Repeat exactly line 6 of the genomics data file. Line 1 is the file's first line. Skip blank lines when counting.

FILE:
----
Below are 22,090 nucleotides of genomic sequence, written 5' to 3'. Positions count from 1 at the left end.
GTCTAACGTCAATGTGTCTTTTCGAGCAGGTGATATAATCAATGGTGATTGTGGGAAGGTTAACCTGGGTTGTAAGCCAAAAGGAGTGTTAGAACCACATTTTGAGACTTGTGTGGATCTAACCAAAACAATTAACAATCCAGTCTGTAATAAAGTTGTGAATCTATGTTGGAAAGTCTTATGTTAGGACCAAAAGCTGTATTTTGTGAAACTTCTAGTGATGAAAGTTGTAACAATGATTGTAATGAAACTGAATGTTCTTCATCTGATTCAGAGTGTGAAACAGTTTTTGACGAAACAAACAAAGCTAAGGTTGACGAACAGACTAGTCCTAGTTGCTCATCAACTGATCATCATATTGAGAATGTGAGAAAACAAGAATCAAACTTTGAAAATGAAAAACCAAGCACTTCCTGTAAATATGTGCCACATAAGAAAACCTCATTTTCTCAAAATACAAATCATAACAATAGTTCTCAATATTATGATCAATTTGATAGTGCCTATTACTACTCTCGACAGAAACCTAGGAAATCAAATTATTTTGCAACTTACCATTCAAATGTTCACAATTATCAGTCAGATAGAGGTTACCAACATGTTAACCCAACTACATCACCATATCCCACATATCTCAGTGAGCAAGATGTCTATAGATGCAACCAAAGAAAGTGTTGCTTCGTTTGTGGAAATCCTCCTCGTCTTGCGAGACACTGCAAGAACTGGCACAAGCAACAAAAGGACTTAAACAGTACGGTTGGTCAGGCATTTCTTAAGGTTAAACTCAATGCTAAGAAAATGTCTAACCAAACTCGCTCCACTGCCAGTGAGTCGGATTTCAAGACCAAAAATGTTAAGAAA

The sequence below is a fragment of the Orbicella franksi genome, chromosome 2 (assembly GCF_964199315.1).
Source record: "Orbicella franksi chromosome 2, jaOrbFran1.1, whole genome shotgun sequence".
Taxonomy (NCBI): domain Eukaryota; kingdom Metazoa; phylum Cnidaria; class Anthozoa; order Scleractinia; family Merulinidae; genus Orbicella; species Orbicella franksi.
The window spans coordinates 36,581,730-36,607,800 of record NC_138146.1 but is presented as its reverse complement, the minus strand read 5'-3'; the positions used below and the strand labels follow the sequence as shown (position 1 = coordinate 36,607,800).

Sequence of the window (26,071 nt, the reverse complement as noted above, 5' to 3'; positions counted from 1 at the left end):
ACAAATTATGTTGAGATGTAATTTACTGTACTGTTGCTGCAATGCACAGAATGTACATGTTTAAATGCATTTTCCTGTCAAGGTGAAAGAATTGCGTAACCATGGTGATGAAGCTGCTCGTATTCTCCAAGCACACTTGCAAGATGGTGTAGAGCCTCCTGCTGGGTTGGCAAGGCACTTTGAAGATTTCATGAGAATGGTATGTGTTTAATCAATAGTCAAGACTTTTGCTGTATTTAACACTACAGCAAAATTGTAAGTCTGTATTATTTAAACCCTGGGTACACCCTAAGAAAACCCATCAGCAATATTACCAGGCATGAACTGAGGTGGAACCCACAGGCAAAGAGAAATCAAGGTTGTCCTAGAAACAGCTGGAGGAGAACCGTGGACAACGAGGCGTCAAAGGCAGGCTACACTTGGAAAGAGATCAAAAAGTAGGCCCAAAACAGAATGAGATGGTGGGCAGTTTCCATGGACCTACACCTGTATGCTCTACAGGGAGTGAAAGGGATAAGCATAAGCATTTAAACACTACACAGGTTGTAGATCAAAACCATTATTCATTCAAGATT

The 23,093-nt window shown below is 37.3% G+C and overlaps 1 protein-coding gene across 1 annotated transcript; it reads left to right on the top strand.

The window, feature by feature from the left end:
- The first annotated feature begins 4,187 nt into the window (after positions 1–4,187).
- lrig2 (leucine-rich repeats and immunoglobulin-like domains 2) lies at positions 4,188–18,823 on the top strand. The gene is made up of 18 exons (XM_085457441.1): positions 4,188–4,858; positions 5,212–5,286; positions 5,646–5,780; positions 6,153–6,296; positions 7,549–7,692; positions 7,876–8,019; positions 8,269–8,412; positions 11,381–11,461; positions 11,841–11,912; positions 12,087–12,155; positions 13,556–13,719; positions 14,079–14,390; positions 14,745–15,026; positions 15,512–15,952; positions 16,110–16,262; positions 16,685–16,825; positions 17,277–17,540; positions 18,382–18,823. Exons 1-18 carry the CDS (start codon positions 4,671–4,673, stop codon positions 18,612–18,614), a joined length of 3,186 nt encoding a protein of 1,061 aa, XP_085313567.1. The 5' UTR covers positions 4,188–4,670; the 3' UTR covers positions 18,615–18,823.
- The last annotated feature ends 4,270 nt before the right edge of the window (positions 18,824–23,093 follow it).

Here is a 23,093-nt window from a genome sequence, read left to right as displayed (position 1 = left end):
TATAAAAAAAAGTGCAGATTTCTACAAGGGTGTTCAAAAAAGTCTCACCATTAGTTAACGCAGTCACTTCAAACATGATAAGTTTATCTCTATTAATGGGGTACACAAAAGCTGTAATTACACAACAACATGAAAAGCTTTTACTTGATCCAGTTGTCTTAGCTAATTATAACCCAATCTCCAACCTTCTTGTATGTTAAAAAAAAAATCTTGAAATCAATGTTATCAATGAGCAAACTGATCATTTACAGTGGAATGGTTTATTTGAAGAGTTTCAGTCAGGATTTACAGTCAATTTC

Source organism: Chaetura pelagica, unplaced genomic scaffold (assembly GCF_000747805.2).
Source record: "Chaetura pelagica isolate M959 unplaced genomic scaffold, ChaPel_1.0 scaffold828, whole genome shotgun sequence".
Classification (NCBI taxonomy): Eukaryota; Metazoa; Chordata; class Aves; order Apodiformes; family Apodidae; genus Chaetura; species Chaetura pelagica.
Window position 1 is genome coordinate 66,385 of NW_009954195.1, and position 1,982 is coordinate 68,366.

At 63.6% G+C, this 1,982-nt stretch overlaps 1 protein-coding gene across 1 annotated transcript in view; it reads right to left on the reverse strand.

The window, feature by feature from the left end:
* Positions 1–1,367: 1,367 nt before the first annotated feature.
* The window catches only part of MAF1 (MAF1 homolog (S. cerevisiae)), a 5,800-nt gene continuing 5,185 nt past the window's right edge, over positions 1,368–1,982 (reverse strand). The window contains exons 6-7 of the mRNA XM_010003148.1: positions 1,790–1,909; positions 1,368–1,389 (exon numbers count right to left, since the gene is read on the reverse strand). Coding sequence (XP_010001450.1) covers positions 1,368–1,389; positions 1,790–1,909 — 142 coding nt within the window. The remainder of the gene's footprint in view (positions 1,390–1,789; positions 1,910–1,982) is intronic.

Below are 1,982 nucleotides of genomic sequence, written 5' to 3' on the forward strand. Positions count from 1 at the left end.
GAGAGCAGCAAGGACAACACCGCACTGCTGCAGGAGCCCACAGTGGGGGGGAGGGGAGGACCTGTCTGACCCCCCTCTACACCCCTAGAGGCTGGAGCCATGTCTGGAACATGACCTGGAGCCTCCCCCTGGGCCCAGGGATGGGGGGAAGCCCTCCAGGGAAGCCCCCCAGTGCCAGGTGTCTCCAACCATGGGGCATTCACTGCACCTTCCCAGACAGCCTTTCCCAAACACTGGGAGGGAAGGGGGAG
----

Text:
The window spans coordinates 36,581,730-36,607,800 of record NC_138146.1 but is presented as its reverse complement, the minus strand read 5'-3'; the positions used below and the strand labels follow the sequence as shown (position 1 = coordinate 36,607,800).